Step 1: Remove the Visual Component of stimuli that cause barking
Step 2: Desensitize to the Auditory Component of stimuli that cause barking
Step 1: Remove the visual component
You can prevent your dog from barking while looking out the windows of your home with one simple product: Self Adhesive Window Film. This translucent window covering lets light through while blocking your dog’s view of pedestrians, cars, other dogs, squirrels…whatever it is that he barks at. You only need to install it high enough so that your dog can’t see over it. The window film can be purchased on Amazon for about $10 per roll. https://www.amazon.com/s?k=self+adhesive+window+film&ref=nb_sb_noss_1
Some people are concerned about taking away their dog’s view of the outside world, but sitting at the window and scanning for things to bark at keeps your dog in an elevated state of arousal. Dogs who sit and scan out windows are not relaxed, they are hypervigilant. Removing the view gives him permission to go “off duty”. Additionally, the more your dog practices an unwanted behavior such as barking, the stronger the behavior becomes because it develops a reinforcement history.
Removing the visual component will be enough to stop some dogs’ barking all together. Other dogs will still bark when they hear the auditory component of stimuli: traffic noises or jingling tags of dogs passing by the house might still elicit barking. For these dogs we will pair the sound that elicits barking with something they love – a favorite treat.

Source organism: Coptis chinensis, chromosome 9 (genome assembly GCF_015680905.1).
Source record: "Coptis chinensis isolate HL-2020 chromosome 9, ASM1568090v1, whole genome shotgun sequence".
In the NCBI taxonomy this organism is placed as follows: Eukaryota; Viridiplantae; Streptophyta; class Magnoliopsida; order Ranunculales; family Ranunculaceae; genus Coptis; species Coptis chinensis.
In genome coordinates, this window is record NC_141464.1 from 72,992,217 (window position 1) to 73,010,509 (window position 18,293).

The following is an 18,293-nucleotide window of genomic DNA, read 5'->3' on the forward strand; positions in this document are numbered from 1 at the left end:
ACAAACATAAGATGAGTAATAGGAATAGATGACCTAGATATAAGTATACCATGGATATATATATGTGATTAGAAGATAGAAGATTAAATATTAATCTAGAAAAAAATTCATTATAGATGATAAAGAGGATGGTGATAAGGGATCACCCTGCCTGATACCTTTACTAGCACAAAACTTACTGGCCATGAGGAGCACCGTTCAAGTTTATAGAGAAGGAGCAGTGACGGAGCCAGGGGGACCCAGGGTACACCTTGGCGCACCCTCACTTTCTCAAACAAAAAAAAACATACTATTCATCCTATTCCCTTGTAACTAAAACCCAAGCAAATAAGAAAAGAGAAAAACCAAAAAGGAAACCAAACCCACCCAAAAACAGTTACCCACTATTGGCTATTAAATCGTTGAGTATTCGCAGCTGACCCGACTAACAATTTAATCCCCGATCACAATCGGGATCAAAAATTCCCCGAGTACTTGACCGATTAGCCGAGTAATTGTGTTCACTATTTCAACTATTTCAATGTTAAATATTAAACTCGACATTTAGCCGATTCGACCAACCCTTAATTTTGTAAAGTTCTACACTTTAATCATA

Step 2: Desensitize to the Auditory Component
Start this exercise by downloading a sound app on your phone or recording the sound you need your dog to stop barking at. Play the sound quietly, and one second later, feed a treat. The order is important: Play Sound, Give Treat. Repeat this about two dozen times and end the training session. Repeat twice a day for two weeks, gradually turning up the volume. If your dog starts barking during these desensitization sessions, turn the volume down. Additionally, when your dog hears the sound in real life, feed treats to maintain the association That Sound Predicts Good Stuff for Me. Keep an easy to grab stash of treats somewhere close to you.
Over time and with repetition, instead of barking at the sound your dog should start to look to you in expectation of his treat – reward him for looking at you instead of barking.
A combination of removing the visual component and desensitizing him to the auditory component of stimuli that cause your dog to bark, is one way to get this nuisance behavior under control. But you can go one step further…
Bonus: Teach Your Dog to Quiet on Cue
Now that you have decreased emotional arousal around the stimuli that elicits barking, your dog should be able to learn a new behavior: to cease barking when you request. If he should bark, say “That’s Enough”, and hold a treat at his nose. When he ceases to bark (he will stop when he inhales to small the treat) mark the silence with a click or yes, and pop the treat in his mouth. Repeat if he immediately starts barking again. Over several weeks, gradually increase the amount of time your dog is silent after you say “Enough” and before marking and giving his treat. When he barks, Say “That’s Enough”…Good Boy…Well Done… then click, or mark Yes and give the treat.
If you need more help, we can go even further in addressing barking. Contact me for a private consult.